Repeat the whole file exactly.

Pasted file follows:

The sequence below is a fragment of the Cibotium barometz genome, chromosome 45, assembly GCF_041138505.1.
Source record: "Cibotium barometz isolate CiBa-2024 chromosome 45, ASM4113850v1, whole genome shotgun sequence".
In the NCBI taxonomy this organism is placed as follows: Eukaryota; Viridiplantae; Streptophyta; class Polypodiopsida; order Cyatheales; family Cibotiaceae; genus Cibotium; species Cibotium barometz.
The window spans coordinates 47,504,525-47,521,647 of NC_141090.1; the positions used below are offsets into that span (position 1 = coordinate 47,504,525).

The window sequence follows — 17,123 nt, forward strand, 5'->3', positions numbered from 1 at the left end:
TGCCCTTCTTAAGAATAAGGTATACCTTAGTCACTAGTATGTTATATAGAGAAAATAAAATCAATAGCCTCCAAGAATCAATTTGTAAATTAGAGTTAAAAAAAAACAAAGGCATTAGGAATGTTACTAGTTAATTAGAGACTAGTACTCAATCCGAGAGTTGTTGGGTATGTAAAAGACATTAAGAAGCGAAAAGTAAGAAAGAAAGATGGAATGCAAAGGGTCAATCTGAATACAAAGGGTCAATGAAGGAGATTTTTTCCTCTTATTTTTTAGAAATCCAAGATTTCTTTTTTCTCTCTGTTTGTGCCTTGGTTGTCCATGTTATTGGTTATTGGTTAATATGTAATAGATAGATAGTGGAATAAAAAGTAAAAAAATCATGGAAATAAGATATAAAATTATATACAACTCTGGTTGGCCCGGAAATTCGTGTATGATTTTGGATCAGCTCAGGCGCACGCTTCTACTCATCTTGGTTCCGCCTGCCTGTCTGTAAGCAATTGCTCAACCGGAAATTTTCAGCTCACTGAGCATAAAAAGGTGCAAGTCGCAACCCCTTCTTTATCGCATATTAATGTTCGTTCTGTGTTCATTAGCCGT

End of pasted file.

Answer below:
The sequence below is a fragment of the Cibotium barometz genome, chromosome 45, assembly GCF_041138505.1.
Source record: "Cibotium barometz isolate CiBa-2024 chromosome 45, ASM4113850v1, whole genome shotgun sequence".
In the NCBI taxonomy this organism is placed as follows: Eukaryota; Viridiplantae; Streptophyta; class Polypodiopsida; order Cyatheales; family Cibotiaceae; genus Cibotium; species Cibotium barometz.
The window spans coordinates 47,504,525-47,521,647 of NC_141090.1; the positions used below are offsets into that span (position 1 = coordinate 47,504,525).

The window sequence follows — 17,123 nt, forward strand, 5'->3', positions numbered from 1 at the left end:
TGCCCTTCTTAAGAATAAGGTATACCTTAGTCACTAGTATGTTATATAGAGAAAATAAAATCAATAGCCTCCAAGAATCAATTTGTAAATTAGAGTTAAAAAAAAACAAAGGCATTAGGAATGTTACTAGTTAATTAGAGACTAGTACTCAATCCGAGAGTTGTTGGGTATGTAAAAGACATTAAGAAGCGAAAAGTAAGAAAGAAAGATGGAATGCAAAGGGTCAATCTGAATACAAAGGGTCAATGAAGGAGATTTTTTCCTCTTATTTTTTAGAAATCCAAGATTTCTTTTTTCTCTCTGTTTGTGCCTTGGTTGTCCATGTTATTGGTTATTGGTTAATATGTAATAGATAGATAGTGGAATAAAAAGTAAAAAAATCATGGAAATAAGATATAAAATTATATACAACTCTGGTTGGCCCGGAAATTCGTGTATGATTTTGGATCAGCTCAGGCGCACGCTTCTACTCATCTTGGTTCCGCCTGCCTGTCTGTAAGCAATTGCTCAACCGGAAATTTTCAGCTCACTGAGCATAAAAAGGTGCAAGTCGCAACCCCTTCTTTATCGCATATTAATGTTCGTTCTGTGTTCATTAGCCGT